HG Alert: High Court Casts Doubt on Subsistence of Copyright in Compilations - Apr 2009

Since the decision of the Full Federal Court in Desktop Marketing Systems Pty Ltd v Telstra Corporation Ltd (2002) 55 IPR 1, a compilation of factual information has been considered to ordinarily be an original literary work for copyright purposes if the compiler has undertaken substantial labour or incurred substantial expense in collecting the information recorded in the compilation (at para 409).
This “sweat of the brow” principle entitled Telstra in the Desktop Marketing Systems case to copyright protection in its telephone directory compilations. Interestingly, the High Court rejected an application to appeal that decision on 20 June 2003.

This meant that compilations such as telephone directories, television programming schedules, sporting fixtures, transport timetables and the like were considered to be protected by copyright so long as substantial labour and expense (which exceeds a minimum threshold) was expended in collecting the information, without the need for illustrating that creative skill, judgement, knowledge or intellectual effort was employed.

This had the practical effect of affording copyright protection to compilers of simple factual information (so long as the required labour or expense threshold was met), and therefore a monopoly of access to the advertising and other revenue which could be derived from the dissemination of compilations such as telephone directories, etc.

The High Court has this week cast doubt upon the “sweat of the brow” principle in its decision in IceTV Pty Limited & Anor v Nine Network Australia Pty Limited [2009] HCA 14, 22 April 2009, S415/2008. In this case, the High Court was not required to decide the issue of subsistence of copyright, as the parties had already acknowledged and proceeded with the litigation on the basis that copyright in the relevant material existed, and therefore its comments in this regard are obiter dicta.

Interestingly, the Court had granted leave to Telstra Corporation Limited and the Australian Digital Alliance Limited to appear in the proceedings. The Digital Alliance had asked the Court to consider the Full Federal Court’s decision in Desktop Marketing and, “to the contrary of Desktop Marketing, affirm that there must be some “creative spark” or exercise of “skill and judgement” before a work is sufficiently “original” for the subsistence of copyright” (at para 187).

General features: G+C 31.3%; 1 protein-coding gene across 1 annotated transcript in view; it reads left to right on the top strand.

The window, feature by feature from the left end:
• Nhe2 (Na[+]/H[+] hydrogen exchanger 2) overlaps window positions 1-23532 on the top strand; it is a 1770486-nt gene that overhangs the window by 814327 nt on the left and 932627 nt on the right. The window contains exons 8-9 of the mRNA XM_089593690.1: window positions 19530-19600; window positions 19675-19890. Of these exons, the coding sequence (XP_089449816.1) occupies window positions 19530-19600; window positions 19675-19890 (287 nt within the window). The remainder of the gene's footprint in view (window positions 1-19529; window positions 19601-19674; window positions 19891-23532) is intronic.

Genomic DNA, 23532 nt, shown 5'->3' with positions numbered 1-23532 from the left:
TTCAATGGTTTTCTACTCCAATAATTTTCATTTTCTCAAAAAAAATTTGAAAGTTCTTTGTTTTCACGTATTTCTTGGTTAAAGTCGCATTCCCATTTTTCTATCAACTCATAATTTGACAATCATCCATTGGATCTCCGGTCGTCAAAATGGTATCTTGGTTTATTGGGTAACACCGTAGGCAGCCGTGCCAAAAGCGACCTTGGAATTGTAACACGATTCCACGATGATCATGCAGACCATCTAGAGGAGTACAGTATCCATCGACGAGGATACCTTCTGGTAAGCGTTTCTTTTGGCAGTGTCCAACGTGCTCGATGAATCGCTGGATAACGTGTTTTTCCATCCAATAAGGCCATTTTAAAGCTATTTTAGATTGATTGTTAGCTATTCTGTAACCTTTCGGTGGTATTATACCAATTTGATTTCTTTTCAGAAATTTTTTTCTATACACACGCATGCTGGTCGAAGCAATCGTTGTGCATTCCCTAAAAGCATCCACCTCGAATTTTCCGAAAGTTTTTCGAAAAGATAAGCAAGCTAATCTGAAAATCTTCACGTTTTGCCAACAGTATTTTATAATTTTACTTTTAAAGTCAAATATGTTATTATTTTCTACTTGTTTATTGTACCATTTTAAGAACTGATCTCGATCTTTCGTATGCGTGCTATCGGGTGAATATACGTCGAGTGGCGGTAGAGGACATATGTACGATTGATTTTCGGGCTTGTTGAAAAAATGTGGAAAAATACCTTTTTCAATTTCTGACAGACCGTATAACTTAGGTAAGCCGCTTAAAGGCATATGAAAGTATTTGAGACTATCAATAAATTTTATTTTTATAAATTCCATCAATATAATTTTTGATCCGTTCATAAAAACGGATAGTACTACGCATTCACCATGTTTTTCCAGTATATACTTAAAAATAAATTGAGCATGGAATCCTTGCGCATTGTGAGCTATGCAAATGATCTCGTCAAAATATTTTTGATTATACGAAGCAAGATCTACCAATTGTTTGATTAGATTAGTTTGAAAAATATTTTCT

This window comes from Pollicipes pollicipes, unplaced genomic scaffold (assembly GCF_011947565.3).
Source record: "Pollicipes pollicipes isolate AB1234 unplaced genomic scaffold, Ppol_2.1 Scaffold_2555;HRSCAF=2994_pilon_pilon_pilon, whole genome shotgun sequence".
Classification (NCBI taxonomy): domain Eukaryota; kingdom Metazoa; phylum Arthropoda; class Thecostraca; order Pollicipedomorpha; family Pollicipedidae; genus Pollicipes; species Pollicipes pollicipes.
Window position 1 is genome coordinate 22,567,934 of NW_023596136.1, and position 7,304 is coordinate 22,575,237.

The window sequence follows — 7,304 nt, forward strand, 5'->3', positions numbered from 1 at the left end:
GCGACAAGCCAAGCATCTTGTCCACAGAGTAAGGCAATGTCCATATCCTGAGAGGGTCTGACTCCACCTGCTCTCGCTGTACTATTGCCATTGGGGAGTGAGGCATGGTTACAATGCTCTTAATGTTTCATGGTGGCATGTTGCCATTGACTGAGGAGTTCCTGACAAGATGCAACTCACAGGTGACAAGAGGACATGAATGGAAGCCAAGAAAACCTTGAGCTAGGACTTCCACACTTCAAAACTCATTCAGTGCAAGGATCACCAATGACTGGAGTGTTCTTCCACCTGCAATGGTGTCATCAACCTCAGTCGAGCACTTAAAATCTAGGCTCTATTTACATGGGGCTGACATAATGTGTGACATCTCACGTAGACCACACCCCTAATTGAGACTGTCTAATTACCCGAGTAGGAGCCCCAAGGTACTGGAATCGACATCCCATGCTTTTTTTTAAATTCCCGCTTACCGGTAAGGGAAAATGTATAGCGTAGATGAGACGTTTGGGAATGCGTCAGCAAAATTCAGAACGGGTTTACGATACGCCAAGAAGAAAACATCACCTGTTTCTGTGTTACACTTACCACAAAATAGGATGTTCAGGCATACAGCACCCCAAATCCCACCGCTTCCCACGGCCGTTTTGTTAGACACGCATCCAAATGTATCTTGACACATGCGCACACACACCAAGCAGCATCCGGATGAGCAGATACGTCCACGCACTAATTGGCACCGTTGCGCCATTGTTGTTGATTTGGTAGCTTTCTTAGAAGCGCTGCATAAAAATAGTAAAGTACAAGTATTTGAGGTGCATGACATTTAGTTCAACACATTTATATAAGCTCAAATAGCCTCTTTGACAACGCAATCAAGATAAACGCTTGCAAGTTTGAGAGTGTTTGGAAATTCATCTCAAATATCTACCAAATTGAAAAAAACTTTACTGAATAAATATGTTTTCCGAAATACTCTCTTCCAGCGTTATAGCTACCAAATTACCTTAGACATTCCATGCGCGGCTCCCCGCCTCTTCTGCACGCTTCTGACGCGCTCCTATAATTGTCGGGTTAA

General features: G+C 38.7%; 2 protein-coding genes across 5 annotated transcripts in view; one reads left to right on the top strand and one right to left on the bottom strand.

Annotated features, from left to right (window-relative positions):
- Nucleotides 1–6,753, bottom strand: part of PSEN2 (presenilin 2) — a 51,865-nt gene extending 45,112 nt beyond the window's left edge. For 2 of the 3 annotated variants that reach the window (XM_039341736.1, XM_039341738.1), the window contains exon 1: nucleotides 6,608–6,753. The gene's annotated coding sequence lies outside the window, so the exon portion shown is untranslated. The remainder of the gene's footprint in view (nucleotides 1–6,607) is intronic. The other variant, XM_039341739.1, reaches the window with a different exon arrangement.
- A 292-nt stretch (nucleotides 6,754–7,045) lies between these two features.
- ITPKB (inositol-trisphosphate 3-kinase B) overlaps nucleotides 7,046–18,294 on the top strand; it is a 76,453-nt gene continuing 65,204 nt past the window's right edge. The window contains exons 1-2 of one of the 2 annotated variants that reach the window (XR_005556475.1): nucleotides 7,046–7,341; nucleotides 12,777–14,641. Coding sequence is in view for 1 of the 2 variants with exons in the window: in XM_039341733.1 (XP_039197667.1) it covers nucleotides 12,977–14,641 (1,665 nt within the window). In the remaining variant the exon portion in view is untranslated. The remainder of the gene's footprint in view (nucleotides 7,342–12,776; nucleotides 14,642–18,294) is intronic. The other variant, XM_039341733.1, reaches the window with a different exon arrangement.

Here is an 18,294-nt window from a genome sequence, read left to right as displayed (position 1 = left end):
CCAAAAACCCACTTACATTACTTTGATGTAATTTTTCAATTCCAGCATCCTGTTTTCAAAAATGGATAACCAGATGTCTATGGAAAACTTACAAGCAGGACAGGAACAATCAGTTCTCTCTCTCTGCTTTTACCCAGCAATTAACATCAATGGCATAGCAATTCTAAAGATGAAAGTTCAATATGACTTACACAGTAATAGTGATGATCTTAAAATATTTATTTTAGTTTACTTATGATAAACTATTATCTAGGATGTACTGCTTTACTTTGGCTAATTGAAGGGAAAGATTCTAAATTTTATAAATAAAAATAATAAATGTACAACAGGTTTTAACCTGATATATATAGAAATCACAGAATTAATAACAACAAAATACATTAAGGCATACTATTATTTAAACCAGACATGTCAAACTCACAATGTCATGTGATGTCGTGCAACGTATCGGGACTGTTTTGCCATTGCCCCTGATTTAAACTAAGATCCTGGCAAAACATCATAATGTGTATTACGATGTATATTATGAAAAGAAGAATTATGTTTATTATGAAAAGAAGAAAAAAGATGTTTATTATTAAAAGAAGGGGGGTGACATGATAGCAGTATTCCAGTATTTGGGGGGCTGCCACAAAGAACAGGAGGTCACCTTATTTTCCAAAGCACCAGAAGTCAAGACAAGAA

For the reason stated above, the Court did not consider it appropriate to deal in any detail with the issue of originality of copyright, however, the Court did indicate very clearly that there is a “need to treat with some caution the emphasis in Desktop Marketing upon “labour and expense” per se” (at para 188).

Reference was made to the decision of the Supreme Court of the United States in Feist Publications Inc v Rural Telephone Service Co Inc 499 US 340 (1991) (the decision which referred to the “creative spark” test, and a decision which Desktop Marketing Systems sought to rely upon in the earlier Desktop Marketing v Telstra case), in which, the High Court stated, “it was recognised…that copyright in a factual compilation is necessarily “thin” because the standard for originality should not be such that copyright owners have a monopoly on facts or information. Ultimately the decision turned … on the view that “the primary objective of copyright is not to reward the labor of authors, but ‘to promote the Progress of Science and useful Arts’”(at para 46, quoting Feist (in turn quoting the Constitution of the United States of America)).

Accordingly, the decision has paved the way for argument that something more than “significant labour or expense” is required in order to attract copyright in a compilation of factual information, and that the creative exercise of skill or judgement, or the application of intellectual effort, may be required in the selection or arrangement of the relevant material (see further the discussion in the loose leaf service Lahore, Copyright and Designs, Volume 1 at para [10,115]). This will potentially have broad ramifications for access to advertising revenue in connection with the publication of various kinds of factual compilations, without the need for the payment of a licence to the compiler.